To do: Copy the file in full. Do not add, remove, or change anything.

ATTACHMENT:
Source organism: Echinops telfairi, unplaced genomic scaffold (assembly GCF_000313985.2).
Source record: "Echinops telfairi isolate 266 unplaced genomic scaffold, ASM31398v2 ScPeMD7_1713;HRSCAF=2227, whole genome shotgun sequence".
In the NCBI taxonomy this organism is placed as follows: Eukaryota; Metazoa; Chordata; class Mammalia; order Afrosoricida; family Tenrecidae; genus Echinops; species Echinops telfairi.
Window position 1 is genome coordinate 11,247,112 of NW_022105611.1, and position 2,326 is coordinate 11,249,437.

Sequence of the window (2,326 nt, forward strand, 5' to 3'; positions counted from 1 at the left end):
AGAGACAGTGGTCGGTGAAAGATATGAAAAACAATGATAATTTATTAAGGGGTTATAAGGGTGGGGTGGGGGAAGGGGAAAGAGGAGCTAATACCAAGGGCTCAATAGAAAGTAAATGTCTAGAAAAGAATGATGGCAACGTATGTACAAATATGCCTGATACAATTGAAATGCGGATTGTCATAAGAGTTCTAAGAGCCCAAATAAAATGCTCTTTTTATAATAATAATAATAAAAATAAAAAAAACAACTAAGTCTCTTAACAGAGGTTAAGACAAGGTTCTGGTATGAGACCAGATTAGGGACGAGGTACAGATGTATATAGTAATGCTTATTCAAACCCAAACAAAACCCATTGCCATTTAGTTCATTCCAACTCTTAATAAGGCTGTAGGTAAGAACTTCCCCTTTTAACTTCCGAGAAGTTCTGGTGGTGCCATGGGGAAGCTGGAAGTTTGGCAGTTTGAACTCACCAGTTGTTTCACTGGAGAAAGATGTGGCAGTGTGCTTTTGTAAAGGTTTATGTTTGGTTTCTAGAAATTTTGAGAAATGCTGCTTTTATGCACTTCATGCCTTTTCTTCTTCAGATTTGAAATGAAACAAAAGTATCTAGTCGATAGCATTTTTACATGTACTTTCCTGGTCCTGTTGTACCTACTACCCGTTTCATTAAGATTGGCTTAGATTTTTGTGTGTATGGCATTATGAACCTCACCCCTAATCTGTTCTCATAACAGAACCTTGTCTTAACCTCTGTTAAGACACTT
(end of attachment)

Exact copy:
Source organism: Echinops telfairi, unplaced genomic scaffold (assembly GCF_000313985.2).
Source record: "Echinops telfairi isolate 266 unplaced genomic scaffold, ASM31398v2 ScPeMD7_1713;HRSCAF=2227, whole genome shotgun sequence".
In the NCBI taxonomy this organism is placed as follows: Eukaryota; Metazoa; Chordata; class Mammalia; order Afrosoricida; family Tenrecidae; genus Echinops; species Echinops telfairi.
Window position 1 is genome coordinate 11,247,112 of NW_022105611.1, and position 2,326 is coordinate 11,249,437.

Sequence of the window (2,326 nt, forward strand, 5' to 3'; positions counted from 1 at the left end):
AGAGACAGTGGTCGGTGAAAGATATGAAAAACAATGATAATTTATTAAGGGGTTATAAGGGTGGGGTGGGGGAAGGGGAAAGAGGAGCTAATACCAAGGGCTCAATAGAAAGTAAATGTCTAGAAAAGAATGATGGCAACGTATGTACAAATATGCCTGATACAATTGAAATGCGGATTGTCATAAGAGTTCTAAGAGCCCAAATAAAATGCTCTTTTTATAATAATAATAATAAAAATAAAAAAAACAACTAAGTCTCTTAACAGAGGTTAAGACAAGGTTCTGGTATGAGACCAGATTAGGGACGAGGTACAGATGTATATAGTAATGCTTATTCAAACCCAAACAAAACCCATTGCCATTTAGTTCATTCCAACTCTTAATAAGGCTGTAGGTAAGAACTTCCCCTTTTAACTTCCGAGAAGTTCTGGTGGTGCCATGGGGAAGCTGGAAGTTTGGCAGTTTGAACTCACCAGTTGTTTCACTGGAGAAAGATGTGGCAGTGTGCTTTTGTAAAGGTTTATGTTTGGTTTCTAGAAATTTTGAGAAATGCTGCTTTTATGCACTTCATGCCTTTTCTTCTTCAGATTTGAAATGAAACAAAAGTATCTAGTCGATAGCATTTTTACATGTACTTTCCTGGTCCTGTTGTACCTACTACCCGTTTCATTAAGATTGGCTTAGATTTTTGTGTGTATGGCATTATGAACCTCACCCCTAATCTGTTCTCATAACAGAACCTTGTCTTAACCTCTGTTAAGACACTT